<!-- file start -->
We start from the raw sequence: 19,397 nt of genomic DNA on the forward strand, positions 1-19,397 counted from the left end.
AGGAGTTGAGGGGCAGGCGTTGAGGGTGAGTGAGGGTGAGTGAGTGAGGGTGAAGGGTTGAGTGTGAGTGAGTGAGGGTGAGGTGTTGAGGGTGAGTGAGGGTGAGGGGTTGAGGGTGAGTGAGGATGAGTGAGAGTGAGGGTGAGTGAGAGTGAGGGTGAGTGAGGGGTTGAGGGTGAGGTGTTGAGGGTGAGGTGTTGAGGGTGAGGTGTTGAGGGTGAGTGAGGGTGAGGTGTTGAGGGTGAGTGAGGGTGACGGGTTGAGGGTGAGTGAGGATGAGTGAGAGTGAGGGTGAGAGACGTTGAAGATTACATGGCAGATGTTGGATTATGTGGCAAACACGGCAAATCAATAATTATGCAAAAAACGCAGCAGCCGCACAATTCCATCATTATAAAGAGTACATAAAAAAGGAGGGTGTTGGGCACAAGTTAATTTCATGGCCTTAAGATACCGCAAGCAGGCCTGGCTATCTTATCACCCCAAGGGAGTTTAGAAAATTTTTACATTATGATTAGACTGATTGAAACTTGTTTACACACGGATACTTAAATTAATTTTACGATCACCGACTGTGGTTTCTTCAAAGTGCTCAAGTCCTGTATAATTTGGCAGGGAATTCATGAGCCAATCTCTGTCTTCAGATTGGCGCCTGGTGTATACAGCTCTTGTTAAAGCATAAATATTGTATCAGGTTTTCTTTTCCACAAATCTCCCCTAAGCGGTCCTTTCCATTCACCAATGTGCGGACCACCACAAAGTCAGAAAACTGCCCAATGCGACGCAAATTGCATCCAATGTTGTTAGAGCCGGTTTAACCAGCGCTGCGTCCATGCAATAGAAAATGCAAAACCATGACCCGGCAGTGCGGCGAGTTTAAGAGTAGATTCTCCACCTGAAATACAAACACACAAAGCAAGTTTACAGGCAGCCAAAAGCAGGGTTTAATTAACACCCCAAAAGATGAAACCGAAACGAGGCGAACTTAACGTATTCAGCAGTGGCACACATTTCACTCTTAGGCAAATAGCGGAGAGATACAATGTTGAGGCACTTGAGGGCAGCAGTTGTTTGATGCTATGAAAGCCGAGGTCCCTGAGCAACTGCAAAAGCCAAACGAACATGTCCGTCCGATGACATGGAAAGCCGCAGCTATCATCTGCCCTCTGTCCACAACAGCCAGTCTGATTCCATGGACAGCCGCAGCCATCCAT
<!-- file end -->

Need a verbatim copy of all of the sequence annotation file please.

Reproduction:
We start from the raw sequence: 19,397 nt of genomic DNA on the forward strand, positions 1-19,397 counted from the left end.
AGGAGTTGAGGGGCAGGCGTTGAGGGTGAGTGAGGGTGAGTGAGTGAGGGTGAAGGGTTGAGTGTGAGTGAGTGAGGGTGAGGTGTTGAGGGTGAGTGAGGGTGAGGGGTTGAGGGTGAGTGAGGATGAGTGAGAGTGAGGGTGAGTGAGAGTGAGGGTGAGTGAGGGGTTGAGGGTGAGGTGTTGAGGGTGAGGTGTTGAGGGTGAGGTGTTGAGGGTGAGTGAGGGTGAGGTGTTGAGGGTGAGTGAGGGTGACGGGTTGAGGGTGAGTGAGGATGAGTGAGAGTGAGGGTGAGAGACGTTGAAGATTACATGGCAGATGTTGGATTATGTGGCAAACACGGCAAATCAATAATTATGCAAAAAACGCAGCAGCCGCACAATTCCATCATTATAAAGAGTACATAAAAAAGGAGGGTGTTGGGCACAAGTTAATTTCATGGCCTTAAGATACCGCAAGCAGGCCTGGCTATCTTATCACCCCAAGGGAGTTTAGAAAATTTTTACATTATGATTAGACTGATTGAAACTTGTTTACACACGGATACTTAAATTAATTTTACGATCACCGACTGTGGTTTCTTCAAAGTGCTCAAGTCCTGTATAATTTGGCAGGGAATTCATGAGCCAATCTCTGTCTTCAGATTGGCGCCTGGTGTATACAGCTCTTGTTAAAGCATAAATATTGTATCAGGTTTTCTTTTCCACAAATCTCCCCTAAGCGGTCCTTTCCATTCACCAATGTGCGGACCACCACAAAGTCAGAAAACTGCCCAATGCGACGCAAATTGCATCCAATGTTGTTAGAGCCGGTTTAACCAGCGCTGCGTCCATGCAATAGAAAATGCAAAACCATGACCCGGCAGTGCGGCGAGTTTAAGAGTAGATTCTCCACCTGAAATACAAACACACAAAGCAAGTTTACAGGCAGCCAAAAGCAGGGTTTAATTAACACCCCAAAAGATGAAACCGAAACGAGGCGAACTTAACGTATTCAGCAGTGGCACACATTTCACTCTTAGGCAAATAGCGGAGAGATACAATGTTGAGGCACTTGAGGGCAGCAGTTGTTTGATGCTATGAAAGCCGAGGTCCCTGAGCAACTGCAAAAGCCAAACGAACATGTCCGTCCGATGACATGGAAAGCCGCAGCTATCATCTGCCCTCTGTCCACAACAGCCAGTCTGATTCCATGGACAGCCGCAGCCATCCAT